Who? Luxury Shopping
Here are a couple of ideas. All of these players, like in previous articles on the transfer market, fit the criteria of being young and potentially interested in proving themselves at a higher league.
Former USMNT striker Terrance Boyd is apparently on his way out at RB Leipzig. He’s big and physical and can do the lone striker job. Boyd’s been recovering from a torn ACL for 18 months now. He would not be subject to going through the MLS allocation process. Whether he wants to leave Germany is another question; he’s been linked with 2.Bundesliga side St. Pauli.
Boca Juniors has sent a ton of players to MLS over the past few years: the latest rumor is that the Seattle Sounders are after Junior midfielder Dario Benedetto. Argentinian U23 forward Cristian Pavon is only 20 years old and maybe ready for a move. Across town at Buenos Aires rival River Plate, young Sebastián Driussi already has 14 goals in his Premier League career.
Over in Belgium are two players with potetial. The 25 year-old striker from Mali, Abdoulay Diaby , has 15 goals for Brugge. A player I know Padraig Smith likes is Emir Kujovic, over at KAA Gen. At 28, Kujovic isn’t young, and he’s missed significant time this year with injury.
Burgundy Wave reader Juan Fernandez had a couple ideas: 1899 Hoffheim striker Ádám Szalai, young Polish center forward and FC Nantes player Mariusz Stepinski, Nice forward Valentin Eysseric, and German striker Mario Gomez. That last one seems pretty unlikely; Gomez has 29 goals for the German National team. Still, stranger things have happened.
There’s eleven players the Rapids can afford and that might be the scorer the team needs in 2017. Almost all would be TAM or DP-level players, and all would require a substantial transfer fee.
Who? Bargain Shopping
If the Rapids stay with Kevin Doyle/Dominique Badji and just want a backup, MLS has a few veterans floating around that can be backups. Herculez Gomez didn’t do much for Seattle last year. We could pick him up to not do much in Commerce City. Devon Sandoval and Blas Perez are both available too. Hard pass. Mike Magee looked good in spurts last season, and I’d be ok signing him for the Rapids. Still, nothing here is super exciting. It’d be better to backstop the team with a young player with a future than a veteran player with a past.
The Rapids Academy doesn’t have a promising striker ready to move up yet. The MLS SuperDraft does have some impressive candidates. Most pundits are fairly set on top five players in the draft , and it includes two talented strikers: Abu Danladi of UCLA and Jeremy Ebobisse of Duke. With the Rapids holding the 15th, 21st, and 24th picks, they have what to trade up with, and I think they should do it. If they can get into the top three, one of Ebobisse, Danladi, and Jackson Yuell would still be there for sure.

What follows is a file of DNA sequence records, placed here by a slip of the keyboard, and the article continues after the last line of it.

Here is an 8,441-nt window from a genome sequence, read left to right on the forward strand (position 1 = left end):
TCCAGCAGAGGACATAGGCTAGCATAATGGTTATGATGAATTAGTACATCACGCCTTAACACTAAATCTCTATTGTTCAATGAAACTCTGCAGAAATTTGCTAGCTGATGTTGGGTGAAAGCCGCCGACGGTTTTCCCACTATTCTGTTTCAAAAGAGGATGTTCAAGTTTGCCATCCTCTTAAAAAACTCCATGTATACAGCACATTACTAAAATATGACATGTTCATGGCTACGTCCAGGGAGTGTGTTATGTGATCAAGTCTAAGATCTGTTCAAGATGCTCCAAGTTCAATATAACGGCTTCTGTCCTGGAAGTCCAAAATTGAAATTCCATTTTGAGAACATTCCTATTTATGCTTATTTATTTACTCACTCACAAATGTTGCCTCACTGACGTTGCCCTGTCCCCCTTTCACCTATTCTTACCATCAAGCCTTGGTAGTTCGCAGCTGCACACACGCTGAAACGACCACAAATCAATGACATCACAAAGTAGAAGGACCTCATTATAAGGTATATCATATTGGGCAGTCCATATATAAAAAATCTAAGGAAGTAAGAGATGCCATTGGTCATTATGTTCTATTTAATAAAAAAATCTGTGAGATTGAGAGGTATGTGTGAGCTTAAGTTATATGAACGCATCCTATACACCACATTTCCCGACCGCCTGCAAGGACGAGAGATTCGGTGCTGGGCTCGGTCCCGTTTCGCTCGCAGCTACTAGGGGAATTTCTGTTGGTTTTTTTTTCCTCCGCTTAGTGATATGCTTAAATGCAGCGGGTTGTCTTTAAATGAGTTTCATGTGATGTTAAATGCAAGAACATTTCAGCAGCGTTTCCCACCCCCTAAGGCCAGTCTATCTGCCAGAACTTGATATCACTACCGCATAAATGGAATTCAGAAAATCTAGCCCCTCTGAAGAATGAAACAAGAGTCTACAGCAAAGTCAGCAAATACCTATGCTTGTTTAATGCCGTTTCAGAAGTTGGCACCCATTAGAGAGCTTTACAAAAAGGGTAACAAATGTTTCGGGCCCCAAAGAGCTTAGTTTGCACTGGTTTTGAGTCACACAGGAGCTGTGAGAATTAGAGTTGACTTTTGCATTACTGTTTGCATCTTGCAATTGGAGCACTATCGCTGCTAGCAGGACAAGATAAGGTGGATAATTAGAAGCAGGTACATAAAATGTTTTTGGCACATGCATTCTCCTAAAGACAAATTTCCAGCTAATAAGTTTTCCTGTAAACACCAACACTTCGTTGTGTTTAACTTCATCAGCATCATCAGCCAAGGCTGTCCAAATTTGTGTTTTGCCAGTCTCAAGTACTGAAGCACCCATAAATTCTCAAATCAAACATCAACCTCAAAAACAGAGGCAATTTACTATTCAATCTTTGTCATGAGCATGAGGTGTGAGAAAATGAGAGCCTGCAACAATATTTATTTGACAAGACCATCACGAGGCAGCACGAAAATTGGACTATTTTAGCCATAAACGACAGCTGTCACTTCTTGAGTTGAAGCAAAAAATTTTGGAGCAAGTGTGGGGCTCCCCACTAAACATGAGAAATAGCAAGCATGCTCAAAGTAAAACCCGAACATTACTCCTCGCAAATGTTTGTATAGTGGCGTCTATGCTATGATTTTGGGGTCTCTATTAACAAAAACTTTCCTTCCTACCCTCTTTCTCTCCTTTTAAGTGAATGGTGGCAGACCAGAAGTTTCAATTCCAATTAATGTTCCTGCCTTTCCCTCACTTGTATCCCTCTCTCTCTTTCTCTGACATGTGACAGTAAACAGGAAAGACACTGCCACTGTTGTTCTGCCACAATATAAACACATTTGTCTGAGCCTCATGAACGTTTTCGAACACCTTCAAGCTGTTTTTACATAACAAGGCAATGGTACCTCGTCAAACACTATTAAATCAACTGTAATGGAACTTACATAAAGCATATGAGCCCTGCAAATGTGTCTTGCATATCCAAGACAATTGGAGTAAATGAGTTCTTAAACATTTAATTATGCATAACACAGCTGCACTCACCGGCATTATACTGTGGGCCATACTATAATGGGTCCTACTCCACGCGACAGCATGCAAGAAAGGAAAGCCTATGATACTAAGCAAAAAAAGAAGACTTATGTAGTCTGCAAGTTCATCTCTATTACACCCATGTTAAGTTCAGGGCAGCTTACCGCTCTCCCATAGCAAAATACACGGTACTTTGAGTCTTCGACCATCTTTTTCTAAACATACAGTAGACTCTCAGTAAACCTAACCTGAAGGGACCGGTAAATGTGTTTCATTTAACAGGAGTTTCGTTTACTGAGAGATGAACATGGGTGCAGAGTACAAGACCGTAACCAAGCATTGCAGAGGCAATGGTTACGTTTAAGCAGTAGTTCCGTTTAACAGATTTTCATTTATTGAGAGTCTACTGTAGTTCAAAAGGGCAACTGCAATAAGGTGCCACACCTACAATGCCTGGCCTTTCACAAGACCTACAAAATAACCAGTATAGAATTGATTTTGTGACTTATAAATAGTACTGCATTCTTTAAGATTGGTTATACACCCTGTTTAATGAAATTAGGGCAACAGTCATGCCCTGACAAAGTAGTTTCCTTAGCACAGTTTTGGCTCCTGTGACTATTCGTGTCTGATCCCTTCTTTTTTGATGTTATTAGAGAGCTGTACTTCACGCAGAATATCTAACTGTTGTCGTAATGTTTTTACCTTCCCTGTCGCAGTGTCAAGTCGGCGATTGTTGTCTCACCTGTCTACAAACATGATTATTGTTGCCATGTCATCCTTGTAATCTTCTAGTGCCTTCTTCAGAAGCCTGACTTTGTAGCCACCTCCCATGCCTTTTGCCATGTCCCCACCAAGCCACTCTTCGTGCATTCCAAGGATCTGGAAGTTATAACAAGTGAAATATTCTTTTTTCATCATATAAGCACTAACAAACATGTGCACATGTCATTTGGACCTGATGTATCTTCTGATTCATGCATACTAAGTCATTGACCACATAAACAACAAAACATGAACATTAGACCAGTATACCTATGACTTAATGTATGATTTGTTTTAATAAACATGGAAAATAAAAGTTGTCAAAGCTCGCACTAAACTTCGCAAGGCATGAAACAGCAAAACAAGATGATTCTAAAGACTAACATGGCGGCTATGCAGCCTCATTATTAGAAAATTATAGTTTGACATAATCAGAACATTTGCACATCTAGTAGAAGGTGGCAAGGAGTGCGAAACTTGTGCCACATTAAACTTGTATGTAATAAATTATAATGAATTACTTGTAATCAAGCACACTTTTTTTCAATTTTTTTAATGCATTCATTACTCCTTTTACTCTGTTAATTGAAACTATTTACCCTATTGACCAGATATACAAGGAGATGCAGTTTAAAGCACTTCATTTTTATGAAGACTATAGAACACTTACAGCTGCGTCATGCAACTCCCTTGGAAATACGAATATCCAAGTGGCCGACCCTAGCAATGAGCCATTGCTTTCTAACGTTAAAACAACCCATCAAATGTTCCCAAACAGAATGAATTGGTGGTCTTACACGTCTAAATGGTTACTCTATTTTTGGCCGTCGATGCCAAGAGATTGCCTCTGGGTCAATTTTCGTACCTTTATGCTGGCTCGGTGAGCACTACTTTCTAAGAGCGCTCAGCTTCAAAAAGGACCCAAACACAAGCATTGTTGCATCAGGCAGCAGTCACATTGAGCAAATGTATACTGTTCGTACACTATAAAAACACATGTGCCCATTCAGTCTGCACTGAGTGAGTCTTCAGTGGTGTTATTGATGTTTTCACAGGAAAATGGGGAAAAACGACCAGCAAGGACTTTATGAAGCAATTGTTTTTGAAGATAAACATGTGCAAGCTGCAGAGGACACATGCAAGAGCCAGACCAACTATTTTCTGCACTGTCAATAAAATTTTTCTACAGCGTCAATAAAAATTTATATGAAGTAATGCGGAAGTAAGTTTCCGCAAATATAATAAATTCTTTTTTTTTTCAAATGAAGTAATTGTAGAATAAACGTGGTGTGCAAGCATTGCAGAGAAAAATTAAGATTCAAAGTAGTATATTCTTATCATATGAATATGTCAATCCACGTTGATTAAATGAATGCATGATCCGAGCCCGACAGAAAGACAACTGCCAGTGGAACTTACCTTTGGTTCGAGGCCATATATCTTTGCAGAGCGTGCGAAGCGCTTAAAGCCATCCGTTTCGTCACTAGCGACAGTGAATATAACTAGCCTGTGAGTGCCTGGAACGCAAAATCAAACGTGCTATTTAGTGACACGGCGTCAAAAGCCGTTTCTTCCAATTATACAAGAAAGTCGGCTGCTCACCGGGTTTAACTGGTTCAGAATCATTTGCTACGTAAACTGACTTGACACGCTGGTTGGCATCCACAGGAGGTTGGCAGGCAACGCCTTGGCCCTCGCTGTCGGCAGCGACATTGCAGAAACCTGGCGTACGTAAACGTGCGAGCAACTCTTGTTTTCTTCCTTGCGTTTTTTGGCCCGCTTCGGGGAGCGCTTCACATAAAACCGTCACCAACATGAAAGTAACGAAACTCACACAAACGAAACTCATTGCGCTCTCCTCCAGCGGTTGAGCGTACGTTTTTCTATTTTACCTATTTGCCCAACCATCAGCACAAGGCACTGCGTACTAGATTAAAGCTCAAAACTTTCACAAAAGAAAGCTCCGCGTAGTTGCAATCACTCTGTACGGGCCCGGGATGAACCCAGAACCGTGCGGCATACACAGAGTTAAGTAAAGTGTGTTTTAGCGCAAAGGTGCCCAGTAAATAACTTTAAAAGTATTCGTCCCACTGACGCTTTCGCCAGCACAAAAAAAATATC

If the Rapids stand pat and don’t trade up, UCSB striker Nick DePuy, Maryland forward Gordon Wild, South Florida’s Nazeem Bartman, Syracuse’s Chris Nanco, and Cal forward Christian Thierjung might still be available with their late first round picks. Neither of them is nearly as hyped as Danladi and Ebobisse; Danladi was declared a top forward in College soccer last year, and Ebobisse has been given a Generation Adidas tag and has already been in training with French side Le Havre and MLS club DC United.
If I had my druthers, the Rapids would use their DP slot to get an attacking midfielder, and use a mix of GAM, TAM, and picks to move up and get Danladi or Ebobisse, both of who look ready to either challenge for a starting job as striker or capable of apprenticing or backing up for the 2017 season.
To wrap up, the Rapids have a lot of work to do over the next month. Much like last year, the transfer news for Colorado has been quiet so far, but is likely to pick up in late January. In my humble estimation, the Rapids hierarchy of needs looks like this:
1. Attacking midfielder
3. Left back
4. Center back
5. Wide midfielder
Let’s hope the team gets what they’re looking for. The 2017 season doesn’t start in March, with the first game. It starts in January. With the right moves.
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* G - xG is goals scored minus ‘expected goals scored’, a metric that looks at the shot position and measure the odds of that shot going in, normalized to 1.0. If a player has an xG of 8.5, the average soccer player will have scored 8.5 goals on the shots he took that season. A -1.6 G-xG tells you that a soccer player is either unlucky or a below-average finisher.
** Bunbury isn’t totally a forward; he really plays more of a RM/RW hybrid. Still, that number was so bad I had to include him.